On Tap: The Utah Jazz

 —  February 15, 2005

After all the ups and downs of the past few weeks the Lakers deserved to catch a break, and they catch a few against Utah tonight.

First, Utah is in the back end of a back-to-back and they are just 3-10 in that situation this year (and they are already just 6-20 on the road). The other is one of those things that occasionally falls to a team during the course of the season — both Carlos Boozer (sprained foot) and Andrei Kirilenko (sprained ankle) may not play tonight due to injuries suffered last night in a loss to Phoenix. The Jazz beat reporter for the Salt Lake Tribune told Joel Meyers this morning the two had about a 10% chance of playing.

Utah already has the worst defense in the NBA, giving up 107.8 points per 100 possessions (that is 1.7 worse than the Knicks, the second worst team). In the 26 games Kirilenko has already missed this season due to injury things have been worse — the Jazz have no inside presence defensively, allowing teams to penetrate at will. Teams are shooting 50.2% (eFG%) against the Jazz so far this season, tied for the worst in the league (with Atlanta). Teams shoot an average of 34.2 free throws per 100 possessions against the Jazz, far more than against any other team in the league (for example the Lakers allow just 19.2).

(As a just-in-case note if Kirilenko plays, he had eight blocks against the Lakers in a Jazz win back in November.)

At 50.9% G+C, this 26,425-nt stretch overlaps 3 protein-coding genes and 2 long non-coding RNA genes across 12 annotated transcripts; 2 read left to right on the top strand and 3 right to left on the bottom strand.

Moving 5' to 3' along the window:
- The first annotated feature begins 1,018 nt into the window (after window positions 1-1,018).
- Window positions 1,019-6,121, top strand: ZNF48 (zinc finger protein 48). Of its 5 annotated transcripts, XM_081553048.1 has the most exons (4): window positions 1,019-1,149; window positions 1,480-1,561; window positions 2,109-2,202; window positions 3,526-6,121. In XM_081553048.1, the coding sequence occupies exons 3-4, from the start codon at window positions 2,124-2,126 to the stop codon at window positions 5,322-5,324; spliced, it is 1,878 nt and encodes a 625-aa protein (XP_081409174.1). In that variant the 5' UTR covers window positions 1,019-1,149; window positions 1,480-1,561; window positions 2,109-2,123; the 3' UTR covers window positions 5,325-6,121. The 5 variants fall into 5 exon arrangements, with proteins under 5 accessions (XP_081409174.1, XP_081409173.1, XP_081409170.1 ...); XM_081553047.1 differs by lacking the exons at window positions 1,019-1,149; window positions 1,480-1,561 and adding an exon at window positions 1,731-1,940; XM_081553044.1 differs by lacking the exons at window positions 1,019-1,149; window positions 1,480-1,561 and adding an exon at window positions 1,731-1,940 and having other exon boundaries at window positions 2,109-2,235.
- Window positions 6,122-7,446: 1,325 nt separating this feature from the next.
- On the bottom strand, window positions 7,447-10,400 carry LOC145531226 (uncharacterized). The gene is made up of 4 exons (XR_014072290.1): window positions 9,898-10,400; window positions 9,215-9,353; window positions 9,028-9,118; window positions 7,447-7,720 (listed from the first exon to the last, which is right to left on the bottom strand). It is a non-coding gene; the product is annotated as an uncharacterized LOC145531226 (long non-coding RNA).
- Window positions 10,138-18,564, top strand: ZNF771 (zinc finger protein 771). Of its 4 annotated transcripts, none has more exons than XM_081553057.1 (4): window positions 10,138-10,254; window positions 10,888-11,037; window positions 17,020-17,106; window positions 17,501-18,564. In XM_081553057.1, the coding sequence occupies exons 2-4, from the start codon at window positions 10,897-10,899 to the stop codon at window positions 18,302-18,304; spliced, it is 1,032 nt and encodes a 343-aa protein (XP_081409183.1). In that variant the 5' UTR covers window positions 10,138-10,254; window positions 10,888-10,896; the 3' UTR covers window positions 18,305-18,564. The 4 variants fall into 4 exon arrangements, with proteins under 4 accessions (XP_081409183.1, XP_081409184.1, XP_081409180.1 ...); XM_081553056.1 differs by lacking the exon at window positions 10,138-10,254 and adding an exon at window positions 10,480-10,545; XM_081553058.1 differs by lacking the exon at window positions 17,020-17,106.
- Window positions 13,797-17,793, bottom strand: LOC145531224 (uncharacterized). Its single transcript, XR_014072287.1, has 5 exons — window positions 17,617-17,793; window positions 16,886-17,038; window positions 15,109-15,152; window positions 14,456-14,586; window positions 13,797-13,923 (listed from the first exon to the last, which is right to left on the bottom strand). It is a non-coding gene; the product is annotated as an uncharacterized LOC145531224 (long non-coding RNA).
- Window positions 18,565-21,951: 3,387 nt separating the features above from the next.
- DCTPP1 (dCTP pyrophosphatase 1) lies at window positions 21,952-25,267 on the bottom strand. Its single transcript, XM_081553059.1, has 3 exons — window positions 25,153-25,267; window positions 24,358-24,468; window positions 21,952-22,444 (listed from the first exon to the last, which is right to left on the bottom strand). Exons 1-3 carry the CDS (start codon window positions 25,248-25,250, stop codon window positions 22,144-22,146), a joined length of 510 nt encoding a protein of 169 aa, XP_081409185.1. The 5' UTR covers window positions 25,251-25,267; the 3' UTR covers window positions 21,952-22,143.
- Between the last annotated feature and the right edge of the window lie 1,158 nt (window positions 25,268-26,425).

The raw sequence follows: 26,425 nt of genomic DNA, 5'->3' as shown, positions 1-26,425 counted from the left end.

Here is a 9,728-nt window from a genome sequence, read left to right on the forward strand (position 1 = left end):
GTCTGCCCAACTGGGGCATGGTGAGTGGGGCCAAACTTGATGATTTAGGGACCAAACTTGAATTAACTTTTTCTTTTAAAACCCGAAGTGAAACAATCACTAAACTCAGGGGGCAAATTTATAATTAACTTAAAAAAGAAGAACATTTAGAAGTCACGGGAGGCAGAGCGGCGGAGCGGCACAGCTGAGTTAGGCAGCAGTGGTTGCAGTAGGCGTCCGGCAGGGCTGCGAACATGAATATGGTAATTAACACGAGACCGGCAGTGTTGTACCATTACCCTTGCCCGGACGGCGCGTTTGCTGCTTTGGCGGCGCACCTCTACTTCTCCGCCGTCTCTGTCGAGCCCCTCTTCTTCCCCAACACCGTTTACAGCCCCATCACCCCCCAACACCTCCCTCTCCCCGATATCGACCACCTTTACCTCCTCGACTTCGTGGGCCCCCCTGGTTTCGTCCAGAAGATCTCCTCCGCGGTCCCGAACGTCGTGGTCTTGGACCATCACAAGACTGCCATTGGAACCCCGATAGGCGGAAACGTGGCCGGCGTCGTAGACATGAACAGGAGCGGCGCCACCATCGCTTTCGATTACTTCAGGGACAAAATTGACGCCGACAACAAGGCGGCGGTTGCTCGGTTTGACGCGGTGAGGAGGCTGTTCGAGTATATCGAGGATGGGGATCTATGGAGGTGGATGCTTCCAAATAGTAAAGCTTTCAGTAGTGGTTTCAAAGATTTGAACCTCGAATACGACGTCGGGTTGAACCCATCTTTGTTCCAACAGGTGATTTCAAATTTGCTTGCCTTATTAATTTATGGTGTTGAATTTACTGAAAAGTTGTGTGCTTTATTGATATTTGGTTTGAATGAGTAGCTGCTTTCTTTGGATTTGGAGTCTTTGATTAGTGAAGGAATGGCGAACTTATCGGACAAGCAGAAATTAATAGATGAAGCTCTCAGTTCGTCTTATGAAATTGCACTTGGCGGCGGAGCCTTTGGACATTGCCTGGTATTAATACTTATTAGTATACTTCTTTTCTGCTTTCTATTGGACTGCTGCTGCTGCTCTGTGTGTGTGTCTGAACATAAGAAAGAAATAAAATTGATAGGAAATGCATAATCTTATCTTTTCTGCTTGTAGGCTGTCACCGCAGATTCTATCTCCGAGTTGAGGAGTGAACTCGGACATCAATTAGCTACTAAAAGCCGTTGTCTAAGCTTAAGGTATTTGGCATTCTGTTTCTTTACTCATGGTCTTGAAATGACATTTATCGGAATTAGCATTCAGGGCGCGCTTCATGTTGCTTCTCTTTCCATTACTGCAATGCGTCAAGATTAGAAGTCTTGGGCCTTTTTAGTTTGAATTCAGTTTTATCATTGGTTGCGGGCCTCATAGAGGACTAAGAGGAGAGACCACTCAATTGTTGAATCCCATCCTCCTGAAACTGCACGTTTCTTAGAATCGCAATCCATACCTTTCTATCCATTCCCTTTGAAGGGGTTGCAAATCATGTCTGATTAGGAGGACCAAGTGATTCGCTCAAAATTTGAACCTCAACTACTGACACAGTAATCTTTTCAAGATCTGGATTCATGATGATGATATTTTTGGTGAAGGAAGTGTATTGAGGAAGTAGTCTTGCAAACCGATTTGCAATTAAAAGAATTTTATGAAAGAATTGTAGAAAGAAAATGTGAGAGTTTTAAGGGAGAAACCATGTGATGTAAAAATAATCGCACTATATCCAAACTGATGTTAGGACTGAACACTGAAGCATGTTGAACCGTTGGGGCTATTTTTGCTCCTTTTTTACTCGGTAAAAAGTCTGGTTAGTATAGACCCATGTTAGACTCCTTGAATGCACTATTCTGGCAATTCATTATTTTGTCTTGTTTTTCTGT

Whatever offense they run, the Lakers should be able to score tonight, but that hasn’t been the problem. Defense has been what has hurt the Lakers recently.

Not surprisingly, that starts on the perimeter. Stats Pimp calculates a defensive rating per player the same way I often use it here for a team — what a player guarded by “X” scores per 100 possessions. The two worst defenders on the Lakers using that system? Chucky Atkins at 109.4, followed by Tierre Brown at 108.8. (Surprisingly, the best Laker defender using this system is Odom at 103.2.)

In the Lakers last loss to the Jazz Kirilenko and Boozer were not the problem, Matt Harpring had 19 points to lead his team and Raja Bell had 16 (14 in the fourth) shooting over the zone. That was one of the Lakers first games without Kobe and they played a lot of zone. Tonight, even with a slowed Kobe, that will not be the case.

Utah’s offense has been average this season (102.5 points per 100 possessions) but in a recent effort to spark it Mehmet Okur and Bell were given spots in the staring lineup two games ago, and in both those games Utah got off to a fast start. That could be trouble for the recently slow-starting Lakers — if they fall behind they will make a game out of something a playoff team should win handily.

If the Lakers lose today they go into the All-Star break at .500, which would be a disappointment even with Kobe out for a stretch. A win gives them some needed confidence going into the break.